Obama's Mumbai stay recognition of India's economic power

Obama's Mumbai stay recognition of India's economic power

It would also be recognition by the US – the only superpower of the world – of the emergence of India as an economic power, which unlike China has reached this stage through a democratic pluralistic society.

Beginning with Dwight D Eisenhower, Obama would be the sixth US President to visit India – but the first one to start the tour from Mumbai.

This is reflective of the significance being attached to the economic ties between the two countries, by the Obama Administration, said an Indian diplomat who is closely involved with the preparation of the tour of the US President.

The official requested anonymity as the trip has not been announced yet, but did confirm that Obama would start his India journey from Mumbai.Last week, White House spokesman Robert Gibbs told reporters that economic dimension of the relationship would be the focus of the trip and Obama would concentrate his trip on Mumbai and New Delhi.

Choosing Mumbai as the point of entry, Obama would also indicate the growing economic ties between the two countries.

Noting that US is India's key trading partner, the official said between 2004 and 2008, Indo-US trade in goods more than doubled to USD 44 billion.

While trade dipped in 2009 because of the global economic crisis, the first six months of this year have seen it rebound with a growth of over 30 per cent. The total trade for in January-July 2010 stands at USD 27.96 billion. Two-way trade in services has also shown a steady growth, increasing from USD 18.4 billion in 2007 to USD 22.6 billion in 2008.
This is fairly evenly balanced with US services exports being USD 10.5 billion (2008) and Indian services exports-USD 12.1 billion (2008), the official said.

The official said America is one of the major source of investment in India though there is scope to do much more. Cumulative FDI inflows from the US from April 2000 to July 2010 amounted to USD 8.86 billion constituting nearly eight per cent of the total FDI into India.
Indian direct investment into the United States has also been growing rapidly. Between April 2008 and September 2010, FDI flow from India to the US has been USD 2.1 billion.

According to a study, Indian companies have invested USD 5.5 billion in green field ventures in the US and over USD 20 billion in mergers and acquisitions between 2004 and 2009.

According to industry estimates, Indian investments have created several thousands of direct and indirect jobs in the US. As the Indian economy continues on its high growth trajectory, we expect that our economic ties will further strengthen.

As many as 239 India companies have invested about USD 21 billion in the US through 267 acquisitions during 2004- 2009, the official said, adding that this is spread over a wide spectrum including manufacturing; IT and ITes; chemicals; biotechnology; pharmaceuticals; automotive; and telecom.

Further Indian Companies are present in over 35 states in the US and have contributed to the competitiveness of the US Industry. They have connected with the local communities, and have been responsible for creation and support of, according to some estimates, thousands of jobs, the official said.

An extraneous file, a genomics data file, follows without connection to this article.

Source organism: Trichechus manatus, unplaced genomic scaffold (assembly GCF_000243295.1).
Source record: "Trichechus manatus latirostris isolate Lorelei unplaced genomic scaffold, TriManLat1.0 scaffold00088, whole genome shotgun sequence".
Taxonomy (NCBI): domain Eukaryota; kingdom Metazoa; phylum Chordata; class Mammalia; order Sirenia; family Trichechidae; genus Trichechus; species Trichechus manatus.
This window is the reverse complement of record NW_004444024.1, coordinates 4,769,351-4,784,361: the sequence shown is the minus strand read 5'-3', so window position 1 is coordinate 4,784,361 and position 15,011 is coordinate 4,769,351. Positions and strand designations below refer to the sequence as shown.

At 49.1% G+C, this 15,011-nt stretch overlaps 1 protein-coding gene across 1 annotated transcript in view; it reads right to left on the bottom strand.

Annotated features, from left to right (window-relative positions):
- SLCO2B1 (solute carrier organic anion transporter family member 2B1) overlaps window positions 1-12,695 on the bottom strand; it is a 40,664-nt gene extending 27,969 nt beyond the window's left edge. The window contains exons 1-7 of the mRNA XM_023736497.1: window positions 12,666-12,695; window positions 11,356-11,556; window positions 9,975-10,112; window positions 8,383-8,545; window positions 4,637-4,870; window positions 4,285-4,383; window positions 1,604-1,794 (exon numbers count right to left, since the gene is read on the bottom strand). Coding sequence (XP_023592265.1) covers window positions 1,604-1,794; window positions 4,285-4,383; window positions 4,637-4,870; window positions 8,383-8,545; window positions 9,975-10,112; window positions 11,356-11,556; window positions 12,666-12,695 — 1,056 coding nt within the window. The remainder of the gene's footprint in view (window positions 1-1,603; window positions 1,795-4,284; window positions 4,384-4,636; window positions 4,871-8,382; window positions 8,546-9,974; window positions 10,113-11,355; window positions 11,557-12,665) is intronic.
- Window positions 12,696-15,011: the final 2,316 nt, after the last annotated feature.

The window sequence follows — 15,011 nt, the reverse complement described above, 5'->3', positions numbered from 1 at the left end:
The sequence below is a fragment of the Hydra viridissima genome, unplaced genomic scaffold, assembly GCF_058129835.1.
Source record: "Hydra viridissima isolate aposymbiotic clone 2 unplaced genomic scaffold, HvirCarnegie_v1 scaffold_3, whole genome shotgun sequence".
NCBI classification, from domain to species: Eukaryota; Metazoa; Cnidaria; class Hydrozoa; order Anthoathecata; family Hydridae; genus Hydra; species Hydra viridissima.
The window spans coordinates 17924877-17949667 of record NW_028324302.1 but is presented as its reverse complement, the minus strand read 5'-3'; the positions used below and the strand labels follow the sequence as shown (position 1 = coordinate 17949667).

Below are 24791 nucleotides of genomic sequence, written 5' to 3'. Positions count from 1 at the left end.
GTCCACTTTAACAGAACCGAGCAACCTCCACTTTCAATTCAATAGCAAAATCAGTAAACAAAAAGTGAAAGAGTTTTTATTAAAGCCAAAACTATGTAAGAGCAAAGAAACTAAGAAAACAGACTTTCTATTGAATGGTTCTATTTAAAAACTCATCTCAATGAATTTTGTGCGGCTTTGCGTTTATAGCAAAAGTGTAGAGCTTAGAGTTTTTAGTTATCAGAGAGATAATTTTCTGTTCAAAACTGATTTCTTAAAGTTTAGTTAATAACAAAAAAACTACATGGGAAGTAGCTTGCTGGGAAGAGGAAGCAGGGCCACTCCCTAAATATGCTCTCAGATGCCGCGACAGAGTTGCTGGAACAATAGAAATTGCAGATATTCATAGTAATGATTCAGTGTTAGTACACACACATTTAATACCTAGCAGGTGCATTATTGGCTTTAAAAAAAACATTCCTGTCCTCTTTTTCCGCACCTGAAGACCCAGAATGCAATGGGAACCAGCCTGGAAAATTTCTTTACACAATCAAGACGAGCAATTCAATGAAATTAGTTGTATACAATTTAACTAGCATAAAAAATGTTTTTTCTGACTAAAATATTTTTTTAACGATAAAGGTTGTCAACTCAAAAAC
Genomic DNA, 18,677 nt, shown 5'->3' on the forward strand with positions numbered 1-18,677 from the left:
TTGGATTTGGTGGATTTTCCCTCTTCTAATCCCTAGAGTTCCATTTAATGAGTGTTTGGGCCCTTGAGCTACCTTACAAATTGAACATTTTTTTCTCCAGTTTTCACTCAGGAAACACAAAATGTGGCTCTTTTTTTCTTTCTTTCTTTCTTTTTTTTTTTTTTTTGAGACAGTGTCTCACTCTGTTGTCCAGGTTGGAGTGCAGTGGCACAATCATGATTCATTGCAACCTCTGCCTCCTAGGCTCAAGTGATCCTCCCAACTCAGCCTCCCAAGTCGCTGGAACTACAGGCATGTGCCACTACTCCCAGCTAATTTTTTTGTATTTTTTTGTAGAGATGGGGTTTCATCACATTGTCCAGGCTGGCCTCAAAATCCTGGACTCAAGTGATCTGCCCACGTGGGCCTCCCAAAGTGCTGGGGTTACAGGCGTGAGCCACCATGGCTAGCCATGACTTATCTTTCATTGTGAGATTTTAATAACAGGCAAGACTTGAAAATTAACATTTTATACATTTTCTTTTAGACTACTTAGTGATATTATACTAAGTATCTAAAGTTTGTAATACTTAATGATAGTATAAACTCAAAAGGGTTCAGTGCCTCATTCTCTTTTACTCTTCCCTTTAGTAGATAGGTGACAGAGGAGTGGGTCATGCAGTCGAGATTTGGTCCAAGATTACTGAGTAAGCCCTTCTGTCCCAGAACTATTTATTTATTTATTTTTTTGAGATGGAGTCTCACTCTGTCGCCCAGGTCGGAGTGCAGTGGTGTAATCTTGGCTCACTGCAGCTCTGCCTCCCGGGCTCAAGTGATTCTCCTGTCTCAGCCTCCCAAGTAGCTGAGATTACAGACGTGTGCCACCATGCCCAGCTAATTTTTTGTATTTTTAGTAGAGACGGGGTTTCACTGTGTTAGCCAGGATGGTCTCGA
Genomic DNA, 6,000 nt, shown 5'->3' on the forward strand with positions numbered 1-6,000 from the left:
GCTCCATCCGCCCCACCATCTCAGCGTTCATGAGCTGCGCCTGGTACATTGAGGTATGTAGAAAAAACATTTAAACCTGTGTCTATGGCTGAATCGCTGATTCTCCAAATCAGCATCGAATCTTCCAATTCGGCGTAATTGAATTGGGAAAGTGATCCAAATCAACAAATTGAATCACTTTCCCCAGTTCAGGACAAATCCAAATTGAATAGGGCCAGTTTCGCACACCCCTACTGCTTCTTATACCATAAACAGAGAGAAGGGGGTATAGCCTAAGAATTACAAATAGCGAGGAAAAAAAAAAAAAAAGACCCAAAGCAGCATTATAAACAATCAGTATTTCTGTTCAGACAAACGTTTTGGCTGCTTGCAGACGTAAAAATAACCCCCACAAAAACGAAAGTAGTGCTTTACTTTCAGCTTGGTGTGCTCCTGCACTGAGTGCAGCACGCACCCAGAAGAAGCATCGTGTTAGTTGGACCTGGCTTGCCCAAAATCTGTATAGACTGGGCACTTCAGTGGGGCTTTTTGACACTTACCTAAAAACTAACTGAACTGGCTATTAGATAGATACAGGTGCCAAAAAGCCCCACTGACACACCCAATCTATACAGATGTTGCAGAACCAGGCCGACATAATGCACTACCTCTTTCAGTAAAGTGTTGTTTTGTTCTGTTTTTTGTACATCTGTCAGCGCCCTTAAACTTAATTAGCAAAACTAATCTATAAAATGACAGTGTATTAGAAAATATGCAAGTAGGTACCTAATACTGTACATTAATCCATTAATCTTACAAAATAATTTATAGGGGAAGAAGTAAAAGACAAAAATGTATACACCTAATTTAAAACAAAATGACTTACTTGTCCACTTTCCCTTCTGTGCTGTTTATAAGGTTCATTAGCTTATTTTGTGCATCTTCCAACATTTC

In fact, in his speech at the Asia Society in Mumbai, Obama's top economic advisor Lawrence H Summers recognized India's emergence on the global stage as an economic power.

"Perhaps in 2040, the discussion will be less about the Washington Consensus or the Beijing Consensus, than about the Mumbai Consensus – a third way not based on ideas of laissez-faire capitalism that have proven obsolete or ideas of authoritarian capitalism that ultimately will prove not to be enduringly successful," he said.

"Instead, a Mumbai Consensus based on the idea of a democratic developmental state, driven not by a mercantilist emphasis on exports, but a people-centered emphasis on growing levels of consumptions and a widening middle class," he said.

"A consensus based globally not on the idea that competitiveness was in service of a nation trying to win a zero sum game, but rather on the idea that through international integration, nations could diversify, pursue their strengths, and realize together the benefits of larger global markets," Summers said.

"I think it is fair to say that the US-India relationship would not be considered the most important aspect of foreign policy in either or our countries during the last two centuries. It is, however, my confident expectation – and more importantly it is the expectation of the President of the United States – that matters will be very different in the 21st century," he said.

"Two of the world's three largest economies. The world's two largest democracies, linked by a common language and an affinity based on common values and common challenges in the global arena, driven not by their desire to dominate, but by their desire to innovate, are natural allies," he said.

"As President Obama has said, India is an indispensable partner for the United States and the US ought to be an indispensable partner of India," Summers said.

Get a round-up of the day's top stories in your inbox

Check out all newsletters

Get a round-up of the day's top stories in your inbox